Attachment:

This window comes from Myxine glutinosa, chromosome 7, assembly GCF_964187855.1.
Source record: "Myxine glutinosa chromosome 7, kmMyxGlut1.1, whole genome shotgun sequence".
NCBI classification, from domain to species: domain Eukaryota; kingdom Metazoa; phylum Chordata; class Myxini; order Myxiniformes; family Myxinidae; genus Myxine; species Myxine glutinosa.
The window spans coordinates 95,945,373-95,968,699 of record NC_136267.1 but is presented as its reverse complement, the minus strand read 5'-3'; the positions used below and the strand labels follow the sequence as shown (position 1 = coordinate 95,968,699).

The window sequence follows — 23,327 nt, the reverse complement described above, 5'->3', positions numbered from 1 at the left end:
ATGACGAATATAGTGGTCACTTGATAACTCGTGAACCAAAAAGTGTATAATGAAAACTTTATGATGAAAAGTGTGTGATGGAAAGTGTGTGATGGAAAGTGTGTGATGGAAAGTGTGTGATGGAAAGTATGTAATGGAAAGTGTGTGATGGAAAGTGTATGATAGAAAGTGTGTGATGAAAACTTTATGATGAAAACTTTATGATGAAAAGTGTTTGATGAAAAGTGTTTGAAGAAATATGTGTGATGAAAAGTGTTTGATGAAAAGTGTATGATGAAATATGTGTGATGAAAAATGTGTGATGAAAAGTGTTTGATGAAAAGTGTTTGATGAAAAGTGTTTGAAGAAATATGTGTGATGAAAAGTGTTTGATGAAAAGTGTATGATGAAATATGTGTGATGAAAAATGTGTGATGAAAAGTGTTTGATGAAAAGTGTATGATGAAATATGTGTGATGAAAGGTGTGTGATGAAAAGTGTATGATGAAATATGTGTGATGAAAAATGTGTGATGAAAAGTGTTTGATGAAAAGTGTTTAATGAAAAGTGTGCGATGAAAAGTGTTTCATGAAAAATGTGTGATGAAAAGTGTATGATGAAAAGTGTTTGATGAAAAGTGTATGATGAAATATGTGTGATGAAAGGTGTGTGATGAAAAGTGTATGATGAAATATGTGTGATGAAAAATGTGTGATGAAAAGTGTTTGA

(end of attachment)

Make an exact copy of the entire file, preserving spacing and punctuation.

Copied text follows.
This window comes from Myxine glutinosa, chromosome 7, assembly GCF_964187855.1.
Source record: "Myxine glutinosa chromosome 7, kmMyxGlut1.1, whole genome shotgun sequence".
NCBI classification, from domain to species: domain Eukaryota; kingdom Metazoa; phylum Chordata; class Myxini; order Myxiniformes; family Myxinidae; genus Myxine; species Myxine glutinosa.
The window spans coordinates 95,945,373-95,968,699 of record NC_136267.1 but is presented as its reverse complement, the minus strand read 5'-3'; the positions used below and the strand labels follow the sequence as shown (position 1 = coordinate 95,968,699).

The window sequence follows — 23,327 nt, the reverse complement described above, 5'->3', positions numbered from 1 at the left end:
ATGACGAATATAGTGGTCACTTGATAACTCGTGAACCAAAAAGTGTATAATGAAAACTTTATGATGAAAAGTGTGTGATGGAAAGTGTGTGATGGAAAGTGTGTGATGGAAAGTGTGTGATGGAAAGTATGTAATGGAAAGTGTGTGATGGAAAGTGTATGATAGAAAGTGTGTGATGAAAACTTTATGATGAAAACTTTATGATGAAAAGTGTTTGATGAAAAGTGTTTGAAGAAATATGTGTGATGAAAAGTGTTTGATGAAAAGTGTATGATGAAATATGTGTGATGAAAAATGTGTGATGAAAAGTGTTTGATGAAAAGTGTTTGATGAAAAGTGTTTGAAGAAATATGTGTGATGAAAAGTGTTTGATGAAAAGTGTATGATGAAATATGTGTGATGAAAAATGTGTGATGAAAAGTGTTTGATGAAAAGTGTATGATGAAATATGTGTGATGAAAGGTGTGTGATGAAAAGTGTATGATGAAATATGTGTGATGAAAAATGTGTGATGAAAAGTGTTTGATGAAAAGTGTTTAATGAAAAGTGTGCGATGAAAAGTGTTTCATGAAAAATGTGTGATGAAAAGTGTATGATGAAAAGTGTTTGATGAAAAGTGTATGATGAAATATGTGTGATGAAAGGTGTGTGATGAAAAGTGTATGATGAAATATGTGTGATGAAAAATGTGTGATGAAAAGTGTTTGA